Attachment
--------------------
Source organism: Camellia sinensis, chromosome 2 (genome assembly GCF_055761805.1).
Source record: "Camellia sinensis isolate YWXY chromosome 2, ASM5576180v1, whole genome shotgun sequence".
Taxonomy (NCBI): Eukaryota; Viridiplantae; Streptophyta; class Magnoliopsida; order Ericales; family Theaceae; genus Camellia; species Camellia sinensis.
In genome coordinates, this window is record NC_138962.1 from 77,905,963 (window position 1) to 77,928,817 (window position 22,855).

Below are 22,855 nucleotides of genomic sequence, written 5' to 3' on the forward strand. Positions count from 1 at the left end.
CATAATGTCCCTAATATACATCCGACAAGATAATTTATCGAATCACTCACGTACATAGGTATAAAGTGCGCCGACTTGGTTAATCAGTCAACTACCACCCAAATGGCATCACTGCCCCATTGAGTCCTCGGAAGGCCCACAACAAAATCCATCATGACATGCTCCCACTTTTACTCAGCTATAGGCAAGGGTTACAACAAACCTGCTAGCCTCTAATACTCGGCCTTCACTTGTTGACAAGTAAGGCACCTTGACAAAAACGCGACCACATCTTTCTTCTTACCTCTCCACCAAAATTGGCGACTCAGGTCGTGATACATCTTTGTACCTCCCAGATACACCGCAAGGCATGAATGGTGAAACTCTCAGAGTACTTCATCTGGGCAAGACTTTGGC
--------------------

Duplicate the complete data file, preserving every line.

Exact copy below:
Source organism: Camellia sinensis, chromosome 2 (genome assembly GCF_055761805.1).
Source record: "Camellia sinensis isolate YWXY chromosome 2, ASM5576180v1, whole genome shotgun sequence".
Taxonomy (NCBI): Eukaryota; Viridiplantae; Streptophyta; class Magnoliopsida; order Ericales; family Theaceae; genus Camellia; species Camellia sinensis.
In genome coordinates, this window is record NC_138962.1 from 77,905,963 (window position 1) to 77,928,817 (window position 22,855).

Below are 22,855 nucleotides of genomic sequence, written 5' to 3' on the forward strand. Positions count from 1 at the left end.
CATAATGTCCCTAATATACATCCGACAAGATAATTTATCGAATCACTCACGTACATAGGTATAAAGTGCGCCGACTTGGTTAATCAGTCAACTACCACCCAAATGGCATCACTGCCCCATTGAGTCCTCGGAAGGCCCACAACAAAATCCATCATGACATGCTCCCACTTTTACTCAGCTATAGGCAAGGGTTACAACAAACCTGCTAGCCTCTAATACTCGGCCTTCACTTGTTGACAAGTAAGGCACCTTGACAAAAACGCGACCACATCTTTCTTCTTACCTCTCCACCAAAATTGGCGACTCAGGTCGTGATACATCTTTGTACCTCCCAGATACACCGCAAGGCATGAATGGTGAAACTCTCAGAGTACTTCATCTGGGCAAGACTTTGGC